Get it inspected by a professional

If you’re unsure, hire a professional like German Precision to help you.

When buying something big like a new car, have it professionally inspected. A pre-purchase car inspection would cost you $250 to $350, and it’s worth every penny.

If you are looking for a professional pre-purchase car inspector in Melbourne, do not hesitate to contact German Precision or Prepurchase Check today!

sources: strattonfinance.com.au, mynrma.com.au

Should You Buy A Car During COVID-19?

There is widespread confusion about whether you’re allowed to buy a used car during COVID-19, but the motor vehicle is one of the safest forms of transport amid the pandemic.

Used car prices continue to soar as commuters shun public transport, fearing COVID-19 contagion.

According to data analytics firm Datium Insights, used motor vehicle prices rose by 4.4 per cent last week after increasing by 2.1 per cent in the previous week, and the stock remains considerably low.

In terms of category, prices of SUVs rose the most, up 5 per cent, while passenger vehicles gained 4.7 per cent.

Among the top traded vehicles, resale prices for Toyota Hiace and Volkswagen Golf were up 10.2 per cent and 8.2 per cent, respectively.

Many new-car dealerships have adjacent used-car yards, but private buyers and sellers are also allowed to trade vehicles as long as social distancing rules are applied by both parties during test drives and the transaction process.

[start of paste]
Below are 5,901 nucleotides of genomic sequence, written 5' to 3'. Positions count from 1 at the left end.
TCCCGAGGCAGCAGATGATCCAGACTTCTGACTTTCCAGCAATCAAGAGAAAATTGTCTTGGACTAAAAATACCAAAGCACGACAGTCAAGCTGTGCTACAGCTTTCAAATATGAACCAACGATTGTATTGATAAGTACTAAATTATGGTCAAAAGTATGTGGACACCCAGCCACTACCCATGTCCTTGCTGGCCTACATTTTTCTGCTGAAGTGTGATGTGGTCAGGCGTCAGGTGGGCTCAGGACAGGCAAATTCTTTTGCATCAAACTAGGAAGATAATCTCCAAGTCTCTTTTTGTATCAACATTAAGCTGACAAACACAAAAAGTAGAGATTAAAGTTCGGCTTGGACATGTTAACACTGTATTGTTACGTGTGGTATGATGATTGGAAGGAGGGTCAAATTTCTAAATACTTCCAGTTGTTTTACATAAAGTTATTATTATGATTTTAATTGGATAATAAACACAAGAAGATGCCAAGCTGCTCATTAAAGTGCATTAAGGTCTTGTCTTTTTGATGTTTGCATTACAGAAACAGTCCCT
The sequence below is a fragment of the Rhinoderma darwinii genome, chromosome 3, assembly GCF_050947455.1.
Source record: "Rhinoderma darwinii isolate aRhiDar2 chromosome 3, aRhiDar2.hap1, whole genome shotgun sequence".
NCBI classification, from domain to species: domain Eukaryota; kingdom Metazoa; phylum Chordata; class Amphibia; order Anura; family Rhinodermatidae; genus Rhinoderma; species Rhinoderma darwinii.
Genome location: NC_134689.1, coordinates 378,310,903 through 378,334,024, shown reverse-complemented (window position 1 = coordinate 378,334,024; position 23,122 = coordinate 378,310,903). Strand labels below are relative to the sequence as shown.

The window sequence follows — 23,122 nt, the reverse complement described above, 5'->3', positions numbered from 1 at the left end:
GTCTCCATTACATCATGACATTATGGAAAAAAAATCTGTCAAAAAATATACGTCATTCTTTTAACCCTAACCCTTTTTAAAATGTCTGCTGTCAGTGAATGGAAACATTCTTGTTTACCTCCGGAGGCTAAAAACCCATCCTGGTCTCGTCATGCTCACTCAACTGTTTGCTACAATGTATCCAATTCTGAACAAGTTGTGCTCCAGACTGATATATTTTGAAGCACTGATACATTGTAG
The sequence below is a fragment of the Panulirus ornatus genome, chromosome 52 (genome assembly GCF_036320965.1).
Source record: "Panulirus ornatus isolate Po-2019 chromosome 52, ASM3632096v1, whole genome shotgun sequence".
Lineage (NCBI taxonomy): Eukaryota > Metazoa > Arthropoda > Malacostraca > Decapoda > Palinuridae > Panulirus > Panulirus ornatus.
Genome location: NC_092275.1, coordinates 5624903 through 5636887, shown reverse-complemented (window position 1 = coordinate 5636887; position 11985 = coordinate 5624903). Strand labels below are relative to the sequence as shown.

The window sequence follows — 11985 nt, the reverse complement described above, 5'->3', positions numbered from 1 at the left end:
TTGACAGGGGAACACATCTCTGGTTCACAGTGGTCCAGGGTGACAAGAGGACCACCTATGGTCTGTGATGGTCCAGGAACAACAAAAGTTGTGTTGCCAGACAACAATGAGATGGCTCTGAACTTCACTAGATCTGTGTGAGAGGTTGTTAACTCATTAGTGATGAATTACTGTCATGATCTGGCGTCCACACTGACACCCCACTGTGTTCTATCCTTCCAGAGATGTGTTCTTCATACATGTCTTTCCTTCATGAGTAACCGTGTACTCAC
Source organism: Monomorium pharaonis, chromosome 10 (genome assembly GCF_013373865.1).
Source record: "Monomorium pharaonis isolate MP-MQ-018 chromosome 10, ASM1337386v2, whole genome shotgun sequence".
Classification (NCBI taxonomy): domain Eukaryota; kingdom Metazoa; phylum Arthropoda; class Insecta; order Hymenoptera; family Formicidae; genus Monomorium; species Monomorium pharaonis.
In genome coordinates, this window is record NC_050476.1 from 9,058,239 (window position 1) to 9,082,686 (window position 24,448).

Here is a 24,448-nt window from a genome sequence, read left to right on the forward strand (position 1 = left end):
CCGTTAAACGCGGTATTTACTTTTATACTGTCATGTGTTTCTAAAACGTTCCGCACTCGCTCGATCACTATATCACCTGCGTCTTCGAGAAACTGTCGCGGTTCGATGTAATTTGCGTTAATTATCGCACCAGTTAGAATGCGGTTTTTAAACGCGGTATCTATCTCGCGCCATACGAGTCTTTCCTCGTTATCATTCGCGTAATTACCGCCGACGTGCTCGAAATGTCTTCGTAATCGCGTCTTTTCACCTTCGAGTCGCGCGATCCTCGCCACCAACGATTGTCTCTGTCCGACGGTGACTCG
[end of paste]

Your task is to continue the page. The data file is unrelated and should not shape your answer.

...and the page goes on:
However, customers still need to be careful when buying a used car.

There seems to be a lot of car selling frauds, which is possible through a number of activities and actions taken by the company.

One of these is when the business does not disclose certain information. Many vehicles that are previously damaged/written off/hail damaged and repaired, HAVE NOT BEEN ADVERTISED as such. This is indicating a deceptive type of seller who is trying to present a vehicle unethically.

If the vehicle was totalled/written-off either due to accident/flood/hail damage and the insurance company signed off on a salvage title being issued for the non-repairable or defective car, this must be disclosed very obviously to the customer seeking a new vehicle.

This means that the person is notified either inconspicuous writing or told by the employees selling the car. Any attempt to hide this information may lead to legal action. This also means that the dealership is not permitted to say they don’t know about the salvage title.